[1] MacArthur, J. (2008). Daily readings from the life of Christ (p. 167). Chicago: Moody Publishers.

[2] MacDonald, W. (1995). Believer’s Bible Commentary: Old and New Testaments. (A. Farstad, Ed.) (p. 1226). Nashville: Thomas Nelson.

[3] Hendriksen, W., & Kistemaker, S. J. (1953–2001). Exposition of the Gospel According to Matthew (Vol. 9, pp. 347–348). Grand Rapids: Baker Book House.

[4] MacArthur, J. F., Jr. (1985). Matthew (pp. 414–415). Chicago: Moody Press.

[5] Carson, D. A. (2010). Matthew. In T. Longman III & D. E. Garland (Eds.), The Expositor’s Bible Commentary: Matthew–Mark (Revised Edition) (Vol. 9, p. 213). Grand Rapids, MI: Zondervan.

June 7 – Integrity Conquers Fear

“The commander of the officials said to Daniel, ‘I am afraid of my lord the king, who has appointed your food and your drink; for why should he see your faces looking more haggard than the youths who are your own age? Then you would make me forfeit my head to the king.’ But Daniel said to the overseer whom the commander of the officials had appointed over Daniel, Hananiah, Mishael and Azariah, ‘Please test your servants for ten days, and let us be given some vegetables to eat and water to drink. Then let our appearance be observed in your presence, and the appearance of the youths who are eating the king’s choice food; and deal with your servants according to what you see.’ So he listened to them in this matter and tested them for ten days.”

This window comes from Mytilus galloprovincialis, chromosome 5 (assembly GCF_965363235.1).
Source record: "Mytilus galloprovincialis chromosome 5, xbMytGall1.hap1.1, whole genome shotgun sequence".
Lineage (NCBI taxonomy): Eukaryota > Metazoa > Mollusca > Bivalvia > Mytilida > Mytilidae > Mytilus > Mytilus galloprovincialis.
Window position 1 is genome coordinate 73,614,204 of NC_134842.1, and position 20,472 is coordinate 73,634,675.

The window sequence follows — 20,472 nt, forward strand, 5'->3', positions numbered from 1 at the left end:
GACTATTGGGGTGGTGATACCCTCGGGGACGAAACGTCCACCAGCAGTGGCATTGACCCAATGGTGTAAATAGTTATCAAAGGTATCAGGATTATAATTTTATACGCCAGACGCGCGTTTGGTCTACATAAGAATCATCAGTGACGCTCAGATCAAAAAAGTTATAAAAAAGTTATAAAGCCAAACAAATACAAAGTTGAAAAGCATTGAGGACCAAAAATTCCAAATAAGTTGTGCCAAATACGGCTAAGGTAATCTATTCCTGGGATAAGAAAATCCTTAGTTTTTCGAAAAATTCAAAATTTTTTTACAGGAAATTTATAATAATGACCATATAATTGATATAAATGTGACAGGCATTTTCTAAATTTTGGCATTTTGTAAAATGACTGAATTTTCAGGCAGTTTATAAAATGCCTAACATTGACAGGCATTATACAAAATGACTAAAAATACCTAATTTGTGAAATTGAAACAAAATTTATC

Daniel 1:10–14


People of biblical integrity tend also to be people with unashamed boldness.

I love to read the biographies of great missionaries and other godly people whose lives reflect an uncommon commitment to Christ and whose boldness in the face of difficulties sets them apart from their peers. Daniel was such a man. From his youth he delighted in doing God’s will and proclaiming God’s Word with boldness. He shared David’s perspective in Psalm 40:8–9, “I delight to do Thy will, O my God; Thy Law is within my heart. I have proclaimed glad tidings of righteousness in the great congregation; behold, I will not restrain my lips, O Lord.”

In stark contrast to Daniel’s boldness was Ashpenaz’s fear. Although he thought kindly of Daniel, Ashpenaz feared for his life if Daniel and his friends were to appear pale and malnourished after he granted them exemption from the king’s special diet. So with characteristic wisdom and boldness, Daniel suggested a simple test designed to relieve Ashpenaz’s fears and prove God’s faithfulness. Tomorrow we will see the results of that test (v. 15). But for today I pray that you will have the boldness of Daniel as you take every opportunity to proclaim God’s Word.


Suggestions for Prayer: Like Daniel you may be facing a situation that requires a special measure of boldness. If so, ask the Lord to strengthen you as you set your heart on doing His will.

For Further Study: Read Ephesians 6:19–20; Philippians 1:19–20. What was the source of Paul’s boldness?[1]

The Plot (1:8–17)